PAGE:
Ship owners, operators, Recognised Organisations (RO)5 and flag States all have the right to appeal against inspection outcomes and AMSA actively encourages these parties to appeal if they believe it is warranted. Appeals can be made through a number of different mechanisms and the master of a ship is advised of their right to appeal at the conclusion of each PSC inspection.
Masters are advised that the initial avenue for review is through a direct approach to the AMSA Manager Ship Inspection and Registration. This involves an examination of all information provided by the applicant and feedback from the attending AMSA inspector to determine the merits of the case put forward. If an appellant is unsuccessful with this initial AMSA review, further appeal processes are available either by the flag State to the detention review panel of the Tokyo or Indian Ocean Memorandum of Understanding (MOU), or to the Australian Administrative Appeals Tribunal (AAT).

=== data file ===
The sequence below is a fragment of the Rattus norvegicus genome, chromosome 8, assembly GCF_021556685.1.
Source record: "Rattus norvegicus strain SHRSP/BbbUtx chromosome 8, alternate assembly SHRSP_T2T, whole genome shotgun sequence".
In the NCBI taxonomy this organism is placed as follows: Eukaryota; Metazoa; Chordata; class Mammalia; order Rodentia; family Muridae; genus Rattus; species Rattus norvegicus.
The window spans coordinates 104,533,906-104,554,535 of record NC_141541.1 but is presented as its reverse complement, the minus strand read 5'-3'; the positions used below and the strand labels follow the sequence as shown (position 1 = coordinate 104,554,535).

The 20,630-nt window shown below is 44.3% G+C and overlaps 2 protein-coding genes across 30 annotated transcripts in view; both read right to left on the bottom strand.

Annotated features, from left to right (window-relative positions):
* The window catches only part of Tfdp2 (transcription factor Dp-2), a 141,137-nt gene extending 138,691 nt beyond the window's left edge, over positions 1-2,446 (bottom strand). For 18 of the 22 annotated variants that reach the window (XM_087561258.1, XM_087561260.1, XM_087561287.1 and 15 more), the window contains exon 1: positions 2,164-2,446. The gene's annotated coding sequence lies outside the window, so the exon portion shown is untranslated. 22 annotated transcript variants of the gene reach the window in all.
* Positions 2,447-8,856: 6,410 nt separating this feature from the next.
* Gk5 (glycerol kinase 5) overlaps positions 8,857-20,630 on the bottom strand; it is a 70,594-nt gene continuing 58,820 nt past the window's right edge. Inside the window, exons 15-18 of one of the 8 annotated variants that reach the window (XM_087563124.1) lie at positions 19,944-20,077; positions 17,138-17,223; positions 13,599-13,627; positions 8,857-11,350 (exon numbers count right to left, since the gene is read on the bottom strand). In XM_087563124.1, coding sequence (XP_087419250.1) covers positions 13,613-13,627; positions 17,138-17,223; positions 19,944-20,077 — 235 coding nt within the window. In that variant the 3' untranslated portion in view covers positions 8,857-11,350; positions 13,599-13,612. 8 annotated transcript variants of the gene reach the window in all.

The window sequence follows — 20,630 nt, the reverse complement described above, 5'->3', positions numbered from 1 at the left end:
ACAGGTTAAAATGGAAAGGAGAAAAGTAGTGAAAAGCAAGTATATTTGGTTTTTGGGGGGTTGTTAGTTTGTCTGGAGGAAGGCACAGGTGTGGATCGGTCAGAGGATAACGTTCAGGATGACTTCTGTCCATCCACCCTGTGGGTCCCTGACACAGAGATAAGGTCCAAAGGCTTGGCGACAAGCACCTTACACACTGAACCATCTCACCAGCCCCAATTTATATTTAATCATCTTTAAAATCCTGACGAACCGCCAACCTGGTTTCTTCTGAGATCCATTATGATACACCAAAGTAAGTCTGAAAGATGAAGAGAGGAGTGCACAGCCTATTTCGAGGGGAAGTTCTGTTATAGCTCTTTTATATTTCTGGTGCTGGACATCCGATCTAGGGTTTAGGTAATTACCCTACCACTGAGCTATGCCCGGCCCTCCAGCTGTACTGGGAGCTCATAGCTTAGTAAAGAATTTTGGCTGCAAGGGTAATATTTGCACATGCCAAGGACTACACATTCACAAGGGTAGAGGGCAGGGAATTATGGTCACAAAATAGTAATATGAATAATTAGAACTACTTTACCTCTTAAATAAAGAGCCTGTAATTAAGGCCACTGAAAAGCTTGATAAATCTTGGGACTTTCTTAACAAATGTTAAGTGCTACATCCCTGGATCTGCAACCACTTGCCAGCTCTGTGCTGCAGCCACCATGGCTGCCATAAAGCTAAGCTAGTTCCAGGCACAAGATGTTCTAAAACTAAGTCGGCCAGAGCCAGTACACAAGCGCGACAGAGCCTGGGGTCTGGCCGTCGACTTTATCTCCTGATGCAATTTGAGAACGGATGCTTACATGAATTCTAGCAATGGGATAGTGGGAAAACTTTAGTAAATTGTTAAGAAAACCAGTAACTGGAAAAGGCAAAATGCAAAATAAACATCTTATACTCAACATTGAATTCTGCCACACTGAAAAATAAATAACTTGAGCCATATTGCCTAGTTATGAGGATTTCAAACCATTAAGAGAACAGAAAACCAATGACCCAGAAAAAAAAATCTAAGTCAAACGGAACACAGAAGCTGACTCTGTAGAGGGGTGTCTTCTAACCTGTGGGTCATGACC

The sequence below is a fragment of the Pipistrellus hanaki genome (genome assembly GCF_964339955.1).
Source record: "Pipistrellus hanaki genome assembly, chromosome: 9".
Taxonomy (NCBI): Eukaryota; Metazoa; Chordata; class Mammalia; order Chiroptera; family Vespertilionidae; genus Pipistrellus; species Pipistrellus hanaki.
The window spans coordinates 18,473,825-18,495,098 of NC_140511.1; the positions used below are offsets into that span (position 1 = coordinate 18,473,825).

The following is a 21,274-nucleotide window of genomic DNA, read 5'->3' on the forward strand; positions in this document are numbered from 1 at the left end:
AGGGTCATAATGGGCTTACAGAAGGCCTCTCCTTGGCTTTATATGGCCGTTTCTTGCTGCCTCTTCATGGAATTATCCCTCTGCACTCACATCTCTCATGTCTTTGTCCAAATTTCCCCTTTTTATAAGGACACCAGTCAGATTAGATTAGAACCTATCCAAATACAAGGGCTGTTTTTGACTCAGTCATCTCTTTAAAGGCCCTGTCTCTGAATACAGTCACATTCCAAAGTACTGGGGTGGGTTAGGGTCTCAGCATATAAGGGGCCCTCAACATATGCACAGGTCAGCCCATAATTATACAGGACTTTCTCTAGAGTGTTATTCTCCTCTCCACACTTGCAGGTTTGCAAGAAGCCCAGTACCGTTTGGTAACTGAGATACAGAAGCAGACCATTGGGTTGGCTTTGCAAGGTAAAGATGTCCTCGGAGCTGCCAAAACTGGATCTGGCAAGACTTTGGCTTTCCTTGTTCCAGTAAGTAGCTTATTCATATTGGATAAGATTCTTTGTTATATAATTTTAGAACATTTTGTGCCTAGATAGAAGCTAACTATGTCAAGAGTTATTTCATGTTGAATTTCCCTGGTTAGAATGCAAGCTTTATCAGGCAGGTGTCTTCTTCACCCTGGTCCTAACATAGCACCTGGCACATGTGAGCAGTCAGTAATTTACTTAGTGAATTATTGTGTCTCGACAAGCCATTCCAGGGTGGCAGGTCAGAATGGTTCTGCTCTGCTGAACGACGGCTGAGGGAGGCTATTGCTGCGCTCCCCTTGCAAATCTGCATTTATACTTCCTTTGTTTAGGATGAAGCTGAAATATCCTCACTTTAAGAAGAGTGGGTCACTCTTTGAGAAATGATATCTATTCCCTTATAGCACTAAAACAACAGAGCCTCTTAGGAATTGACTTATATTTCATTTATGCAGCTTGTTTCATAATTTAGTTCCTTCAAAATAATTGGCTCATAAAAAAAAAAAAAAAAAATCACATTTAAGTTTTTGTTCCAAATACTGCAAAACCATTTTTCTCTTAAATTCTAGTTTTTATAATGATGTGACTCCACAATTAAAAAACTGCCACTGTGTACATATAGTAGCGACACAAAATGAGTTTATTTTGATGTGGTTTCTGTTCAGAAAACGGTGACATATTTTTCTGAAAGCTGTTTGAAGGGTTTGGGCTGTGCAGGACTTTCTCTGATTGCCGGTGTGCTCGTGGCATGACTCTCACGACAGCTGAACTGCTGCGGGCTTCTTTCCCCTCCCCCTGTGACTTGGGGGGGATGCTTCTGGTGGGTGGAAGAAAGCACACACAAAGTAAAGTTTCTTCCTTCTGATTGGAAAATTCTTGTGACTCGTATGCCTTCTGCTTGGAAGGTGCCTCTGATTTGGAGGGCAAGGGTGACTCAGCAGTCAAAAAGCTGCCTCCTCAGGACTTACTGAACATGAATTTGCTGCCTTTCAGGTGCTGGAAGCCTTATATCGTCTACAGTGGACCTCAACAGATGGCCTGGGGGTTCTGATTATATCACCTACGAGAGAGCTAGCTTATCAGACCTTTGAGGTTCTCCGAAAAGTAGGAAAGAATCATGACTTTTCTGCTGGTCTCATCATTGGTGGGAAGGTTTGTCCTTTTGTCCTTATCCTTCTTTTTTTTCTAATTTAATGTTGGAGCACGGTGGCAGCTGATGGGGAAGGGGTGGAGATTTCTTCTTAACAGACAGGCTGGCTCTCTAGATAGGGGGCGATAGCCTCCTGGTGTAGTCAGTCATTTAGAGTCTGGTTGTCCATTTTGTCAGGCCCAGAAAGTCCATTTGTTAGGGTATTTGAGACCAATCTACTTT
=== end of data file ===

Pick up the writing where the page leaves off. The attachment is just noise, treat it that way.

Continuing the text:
During 2021, AMSA received 20 appeals against a detainable deficiency, with each undergoing a review of all information provided against the evidence available at the time of the PSC inspection. In two instances, it was found that the decision to detain was technically incorrect and both these deficiencies were expunged.
There was one appeal against a non-detainable deficiency raised during an inspection, this was accepted, and the deficiency was expunged.
AMSA received five appeals from ROs challenging the assignment of RO responsibility during the inspection process. AMSA accepted three of these challenges upon review and amended the inspection record accordingly to remove the assignment of RO Responsibility. The remaining two were rejected.
There were no appeals lodged against an AMSA inspection to the Detention Review Panel of the Tokyo MOU, during this reporting period.
There was one appeal lodged against AMSA inspections to the AAT.
A full list of ships AMSA detained in 2021, can be found on the AMSA website.
5 RO can appeal the assignment of RO Responsibility for a detainable deficiency but not the detention itself.